Natural gas has long been considered a cleaner fuel than coal and petroleum. With the advent of new natural gas extraction technologies, such as horizontal drilling and hydraulic fracturing, and more stringent future Corporate Average Fuel Economy (CAFE) and vehicle emission standards, a dramatic increase in the use of natural gas and its chemical derivatives for mobility needs has been predicted for the next few decades. Therefore, the environmental impacts associated with the delivery of driven vehicle miles are worth investigating for the alternative modes of natural gas utilization in the transportation sector.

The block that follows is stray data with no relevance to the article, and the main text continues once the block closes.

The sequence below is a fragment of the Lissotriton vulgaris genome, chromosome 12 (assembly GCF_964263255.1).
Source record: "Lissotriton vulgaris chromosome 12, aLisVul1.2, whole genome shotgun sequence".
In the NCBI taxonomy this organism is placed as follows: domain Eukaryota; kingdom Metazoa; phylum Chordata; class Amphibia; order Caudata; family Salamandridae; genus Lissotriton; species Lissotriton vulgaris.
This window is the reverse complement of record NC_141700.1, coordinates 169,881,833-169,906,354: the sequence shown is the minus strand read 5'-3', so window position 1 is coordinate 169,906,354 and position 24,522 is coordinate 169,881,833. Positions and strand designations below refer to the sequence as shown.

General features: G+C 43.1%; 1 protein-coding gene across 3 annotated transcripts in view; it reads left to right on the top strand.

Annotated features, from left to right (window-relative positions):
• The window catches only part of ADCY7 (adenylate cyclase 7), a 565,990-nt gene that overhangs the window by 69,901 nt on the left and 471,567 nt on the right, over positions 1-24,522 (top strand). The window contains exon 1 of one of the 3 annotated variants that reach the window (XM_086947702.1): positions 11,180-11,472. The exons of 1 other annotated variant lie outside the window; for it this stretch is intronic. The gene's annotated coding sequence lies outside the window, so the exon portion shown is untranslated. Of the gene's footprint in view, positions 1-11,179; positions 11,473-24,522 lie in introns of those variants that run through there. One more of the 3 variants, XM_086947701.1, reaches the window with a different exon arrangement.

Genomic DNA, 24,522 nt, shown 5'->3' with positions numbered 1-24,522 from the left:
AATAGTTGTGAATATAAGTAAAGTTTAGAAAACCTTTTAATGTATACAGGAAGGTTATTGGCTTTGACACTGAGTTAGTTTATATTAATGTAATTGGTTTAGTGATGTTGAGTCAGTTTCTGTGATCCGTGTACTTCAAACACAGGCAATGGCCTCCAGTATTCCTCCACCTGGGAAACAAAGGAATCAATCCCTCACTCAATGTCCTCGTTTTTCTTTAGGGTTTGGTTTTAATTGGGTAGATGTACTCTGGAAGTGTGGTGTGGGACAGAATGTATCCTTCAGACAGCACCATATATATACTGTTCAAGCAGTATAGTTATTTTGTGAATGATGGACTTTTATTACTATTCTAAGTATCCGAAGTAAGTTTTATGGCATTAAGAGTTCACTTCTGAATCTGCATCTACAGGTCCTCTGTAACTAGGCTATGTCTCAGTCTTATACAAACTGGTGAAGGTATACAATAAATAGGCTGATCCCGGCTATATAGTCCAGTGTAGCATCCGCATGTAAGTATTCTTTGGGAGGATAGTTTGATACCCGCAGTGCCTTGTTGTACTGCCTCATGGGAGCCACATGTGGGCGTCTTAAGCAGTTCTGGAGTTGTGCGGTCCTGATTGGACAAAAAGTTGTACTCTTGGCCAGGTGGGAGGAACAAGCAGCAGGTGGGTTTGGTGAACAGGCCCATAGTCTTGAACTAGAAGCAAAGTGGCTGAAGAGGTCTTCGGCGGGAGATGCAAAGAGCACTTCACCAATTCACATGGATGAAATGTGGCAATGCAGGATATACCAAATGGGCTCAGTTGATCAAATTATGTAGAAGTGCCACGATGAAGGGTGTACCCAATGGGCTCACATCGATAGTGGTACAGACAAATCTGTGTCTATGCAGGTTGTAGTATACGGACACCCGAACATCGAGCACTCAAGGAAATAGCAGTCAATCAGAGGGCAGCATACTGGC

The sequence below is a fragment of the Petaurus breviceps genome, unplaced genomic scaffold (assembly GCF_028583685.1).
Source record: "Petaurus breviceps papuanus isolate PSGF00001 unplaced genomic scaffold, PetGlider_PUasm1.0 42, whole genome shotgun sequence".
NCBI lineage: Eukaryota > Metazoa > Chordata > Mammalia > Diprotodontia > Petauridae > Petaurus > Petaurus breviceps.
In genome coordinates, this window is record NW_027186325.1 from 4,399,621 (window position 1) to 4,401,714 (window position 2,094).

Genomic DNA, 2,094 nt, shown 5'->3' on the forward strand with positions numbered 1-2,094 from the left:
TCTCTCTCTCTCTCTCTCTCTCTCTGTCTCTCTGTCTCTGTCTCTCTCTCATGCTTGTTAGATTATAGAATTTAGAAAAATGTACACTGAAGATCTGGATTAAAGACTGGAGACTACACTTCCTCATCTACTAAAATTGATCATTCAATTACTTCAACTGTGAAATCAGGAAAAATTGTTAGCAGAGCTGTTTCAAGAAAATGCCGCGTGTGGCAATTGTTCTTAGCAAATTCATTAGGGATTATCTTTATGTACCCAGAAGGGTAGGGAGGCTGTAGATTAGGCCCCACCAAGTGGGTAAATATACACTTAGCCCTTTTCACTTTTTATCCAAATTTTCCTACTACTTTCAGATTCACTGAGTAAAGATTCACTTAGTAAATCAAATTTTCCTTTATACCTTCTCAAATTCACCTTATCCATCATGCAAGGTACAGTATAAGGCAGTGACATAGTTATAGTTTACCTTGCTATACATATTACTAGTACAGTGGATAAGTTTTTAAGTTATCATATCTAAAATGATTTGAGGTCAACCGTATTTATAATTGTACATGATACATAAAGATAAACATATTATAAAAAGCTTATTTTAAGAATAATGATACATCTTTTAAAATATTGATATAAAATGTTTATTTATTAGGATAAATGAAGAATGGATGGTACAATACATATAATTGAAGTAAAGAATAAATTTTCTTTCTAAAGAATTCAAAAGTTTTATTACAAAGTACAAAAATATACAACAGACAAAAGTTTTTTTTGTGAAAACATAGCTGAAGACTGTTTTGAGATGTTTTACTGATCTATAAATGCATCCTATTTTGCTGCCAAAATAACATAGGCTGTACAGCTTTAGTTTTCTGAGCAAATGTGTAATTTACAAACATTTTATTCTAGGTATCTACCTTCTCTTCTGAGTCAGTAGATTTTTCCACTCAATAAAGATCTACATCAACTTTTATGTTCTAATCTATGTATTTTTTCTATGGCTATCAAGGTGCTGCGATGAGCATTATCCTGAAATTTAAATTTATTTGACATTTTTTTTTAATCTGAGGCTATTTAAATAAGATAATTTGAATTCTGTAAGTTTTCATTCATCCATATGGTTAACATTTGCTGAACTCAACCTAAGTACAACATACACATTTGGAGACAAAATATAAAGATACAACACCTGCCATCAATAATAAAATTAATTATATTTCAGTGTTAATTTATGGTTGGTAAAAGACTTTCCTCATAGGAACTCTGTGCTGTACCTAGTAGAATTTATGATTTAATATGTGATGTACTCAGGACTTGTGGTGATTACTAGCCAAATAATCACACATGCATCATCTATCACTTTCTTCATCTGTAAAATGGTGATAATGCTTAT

Although alternative fuel vehicles and their environmental performances have become the focus of life cycle practitioners in recent years, little research has been done to compare the life cycle impacts of delivering mobility using the same fuel resource for different personal passenger vehicles, especially when this resource is natural gas. In our laboratory, the environmental impacts of delivering driven vehicle miles are evaluated using life cycle assessment (LCA) for different vehicle fleets, each powered either directly or indirectly by natural gas. Fleets studied include: battery electric vehicles (BEVs) using electricity generated from natural gas combined cycle (NGCC) power plants; Compressed natural gas vehicles (CNGVs), which are internal combustion vehicles modified to burn compressed natural gas; and fuel cell vehicles (FCVs) powered by hydrogen produced from steam methane reforming of natural gas.